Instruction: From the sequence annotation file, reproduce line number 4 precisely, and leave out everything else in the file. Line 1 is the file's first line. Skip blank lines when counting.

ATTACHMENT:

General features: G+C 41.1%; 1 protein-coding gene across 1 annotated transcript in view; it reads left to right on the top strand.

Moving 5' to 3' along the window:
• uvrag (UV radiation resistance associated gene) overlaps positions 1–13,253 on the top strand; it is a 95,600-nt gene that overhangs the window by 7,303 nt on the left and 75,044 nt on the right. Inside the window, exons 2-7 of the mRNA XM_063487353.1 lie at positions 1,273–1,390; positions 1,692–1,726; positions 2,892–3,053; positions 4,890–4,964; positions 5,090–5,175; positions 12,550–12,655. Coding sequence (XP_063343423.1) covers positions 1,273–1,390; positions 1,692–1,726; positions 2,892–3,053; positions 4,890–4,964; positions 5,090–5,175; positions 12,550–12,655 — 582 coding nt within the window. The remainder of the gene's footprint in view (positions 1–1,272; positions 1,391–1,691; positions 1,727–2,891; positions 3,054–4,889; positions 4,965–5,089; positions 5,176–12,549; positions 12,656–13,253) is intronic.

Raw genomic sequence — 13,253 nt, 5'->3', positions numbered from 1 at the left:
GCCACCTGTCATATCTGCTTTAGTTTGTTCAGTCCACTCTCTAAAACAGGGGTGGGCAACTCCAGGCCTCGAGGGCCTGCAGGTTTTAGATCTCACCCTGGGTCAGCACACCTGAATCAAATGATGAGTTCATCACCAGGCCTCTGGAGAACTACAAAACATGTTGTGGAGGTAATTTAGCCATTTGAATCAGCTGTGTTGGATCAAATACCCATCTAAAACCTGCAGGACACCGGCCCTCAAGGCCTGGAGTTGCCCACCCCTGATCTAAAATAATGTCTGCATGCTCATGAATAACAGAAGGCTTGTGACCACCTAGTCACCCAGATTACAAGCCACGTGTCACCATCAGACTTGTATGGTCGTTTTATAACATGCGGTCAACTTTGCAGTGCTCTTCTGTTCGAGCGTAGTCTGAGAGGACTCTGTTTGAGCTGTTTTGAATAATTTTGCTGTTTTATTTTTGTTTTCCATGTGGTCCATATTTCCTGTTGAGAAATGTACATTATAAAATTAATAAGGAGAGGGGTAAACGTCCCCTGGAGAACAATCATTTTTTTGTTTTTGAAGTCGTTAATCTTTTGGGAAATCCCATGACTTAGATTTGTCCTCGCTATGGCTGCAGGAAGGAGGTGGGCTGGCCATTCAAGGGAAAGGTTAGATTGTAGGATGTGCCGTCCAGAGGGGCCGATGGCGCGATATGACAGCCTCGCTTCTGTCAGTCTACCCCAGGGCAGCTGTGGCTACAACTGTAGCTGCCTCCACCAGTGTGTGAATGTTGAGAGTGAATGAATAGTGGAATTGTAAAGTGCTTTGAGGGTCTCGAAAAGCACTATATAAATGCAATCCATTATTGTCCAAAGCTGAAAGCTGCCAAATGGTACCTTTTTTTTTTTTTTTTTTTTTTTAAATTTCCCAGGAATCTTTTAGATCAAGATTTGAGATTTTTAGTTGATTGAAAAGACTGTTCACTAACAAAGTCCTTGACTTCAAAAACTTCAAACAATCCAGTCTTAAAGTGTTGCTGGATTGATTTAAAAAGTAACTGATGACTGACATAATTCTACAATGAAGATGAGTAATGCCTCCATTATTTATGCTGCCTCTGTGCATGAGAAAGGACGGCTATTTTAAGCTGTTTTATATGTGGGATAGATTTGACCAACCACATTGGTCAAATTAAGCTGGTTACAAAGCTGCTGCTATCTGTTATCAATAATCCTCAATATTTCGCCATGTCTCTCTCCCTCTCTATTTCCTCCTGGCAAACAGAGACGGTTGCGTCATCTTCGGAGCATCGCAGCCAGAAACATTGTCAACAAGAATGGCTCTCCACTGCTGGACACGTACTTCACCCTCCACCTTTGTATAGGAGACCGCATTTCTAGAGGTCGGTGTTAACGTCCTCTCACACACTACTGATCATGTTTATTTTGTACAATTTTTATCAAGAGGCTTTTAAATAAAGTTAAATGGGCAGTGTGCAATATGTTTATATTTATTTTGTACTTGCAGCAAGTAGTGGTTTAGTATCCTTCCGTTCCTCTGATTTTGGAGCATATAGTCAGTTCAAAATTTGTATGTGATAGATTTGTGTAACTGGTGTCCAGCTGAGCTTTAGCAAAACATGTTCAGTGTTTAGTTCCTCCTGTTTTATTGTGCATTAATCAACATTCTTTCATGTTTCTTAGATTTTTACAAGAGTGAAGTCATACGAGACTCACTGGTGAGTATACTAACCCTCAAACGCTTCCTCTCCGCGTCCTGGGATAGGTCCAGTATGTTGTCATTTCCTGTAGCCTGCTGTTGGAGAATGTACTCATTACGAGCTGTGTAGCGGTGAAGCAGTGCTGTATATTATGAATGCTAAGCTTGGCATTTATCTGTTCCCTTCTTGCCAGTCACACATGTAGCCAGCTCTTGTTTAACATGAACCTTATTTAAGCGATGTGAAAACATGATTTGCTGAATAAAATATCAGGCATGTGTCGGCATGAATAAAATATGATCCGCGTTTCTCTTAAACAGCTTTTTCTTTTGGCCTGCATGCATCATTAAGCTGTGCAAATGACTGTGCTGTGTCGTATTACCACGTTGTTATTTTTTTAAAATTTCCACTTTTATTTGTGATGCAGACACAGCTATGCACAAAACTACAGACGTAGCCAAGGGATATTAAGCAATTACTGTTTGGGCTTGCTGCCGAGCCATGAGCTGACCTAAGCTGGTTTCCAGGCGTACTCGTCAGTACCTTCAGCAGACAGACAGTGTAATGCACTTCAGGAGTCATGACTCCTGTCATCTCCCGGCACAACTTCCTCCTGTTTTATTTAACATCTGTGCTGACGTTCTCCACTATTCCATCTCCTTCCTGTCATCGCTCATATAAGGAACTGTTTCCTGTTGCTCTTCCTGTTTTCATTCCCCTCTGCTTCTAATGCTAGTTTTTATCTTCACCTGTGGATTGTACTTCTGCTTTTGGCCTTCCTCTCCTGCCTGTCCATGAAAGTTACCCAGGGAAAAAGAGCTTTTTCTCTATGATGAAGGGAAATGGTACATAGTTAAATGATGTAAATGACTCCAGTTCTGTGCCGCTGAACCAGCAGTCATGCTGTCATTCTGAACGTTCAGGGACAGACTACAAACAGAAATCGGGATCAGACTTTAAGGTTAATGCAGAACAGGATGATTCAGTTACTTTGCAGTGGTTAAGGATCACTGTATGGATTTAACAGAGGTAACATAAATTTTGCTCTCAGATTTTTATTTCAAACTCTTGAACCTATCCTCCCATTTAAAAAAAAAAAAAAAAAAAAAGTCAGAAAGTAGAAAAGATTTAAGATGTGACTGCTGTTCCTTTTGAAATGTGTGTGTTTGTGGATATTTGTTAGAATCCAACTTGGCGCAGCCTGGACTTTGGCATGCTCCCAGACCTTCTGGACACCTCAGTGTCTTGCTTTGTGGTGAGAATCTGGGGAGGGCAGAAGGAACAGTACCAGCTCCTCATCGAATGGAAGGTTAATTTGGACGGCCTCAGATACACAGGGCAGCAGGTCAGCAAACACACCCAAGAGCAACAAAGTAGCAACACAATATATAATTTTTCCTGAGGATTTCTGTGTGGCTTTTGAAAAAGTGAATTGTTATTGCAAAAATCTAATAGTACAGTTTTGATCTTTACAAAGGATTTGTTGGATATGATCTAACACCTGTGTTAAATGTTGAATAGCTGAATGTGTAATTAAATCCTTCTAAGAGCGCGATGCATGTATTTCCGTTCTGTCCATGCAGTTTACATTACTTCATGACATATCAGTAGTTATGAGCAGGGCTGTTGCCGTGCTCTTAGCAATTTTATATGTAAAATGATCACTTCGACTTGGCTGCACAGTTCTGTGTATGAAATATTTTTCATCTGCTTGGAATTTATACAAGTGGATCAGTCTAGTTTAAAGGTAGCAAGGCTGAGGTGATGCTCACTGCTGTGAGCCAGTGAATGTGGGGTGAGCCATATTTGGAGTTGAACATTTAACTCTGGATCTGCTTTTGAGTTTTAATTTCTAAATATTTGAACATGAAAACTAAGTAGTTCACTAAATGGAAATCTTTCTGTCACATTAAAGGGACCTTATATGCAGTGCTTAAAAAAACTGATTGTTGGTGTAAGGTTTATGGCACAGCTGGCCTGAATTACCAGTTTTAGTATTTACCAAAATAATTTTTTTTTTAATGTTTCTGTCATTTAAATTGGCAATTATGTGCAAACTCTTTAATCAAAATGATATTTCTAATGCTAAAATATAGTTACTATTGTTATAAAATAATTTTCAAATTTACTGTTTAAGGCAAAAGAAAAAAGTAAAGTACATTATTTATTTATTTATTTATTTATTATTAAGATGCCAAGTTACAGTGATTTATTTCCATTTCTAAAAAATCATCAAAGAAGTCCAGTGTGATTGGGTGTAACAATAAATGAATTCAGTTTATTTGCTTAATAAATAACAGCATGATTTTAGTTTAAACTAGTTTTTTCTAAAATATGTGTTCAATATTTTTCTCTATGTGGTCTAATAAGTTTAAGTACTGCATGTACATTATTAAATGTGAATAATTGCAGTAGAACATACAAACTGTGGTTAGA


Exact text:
Raw genomic sequence — 13,253 nt, 5'->3', positions numbered from 1 at the left: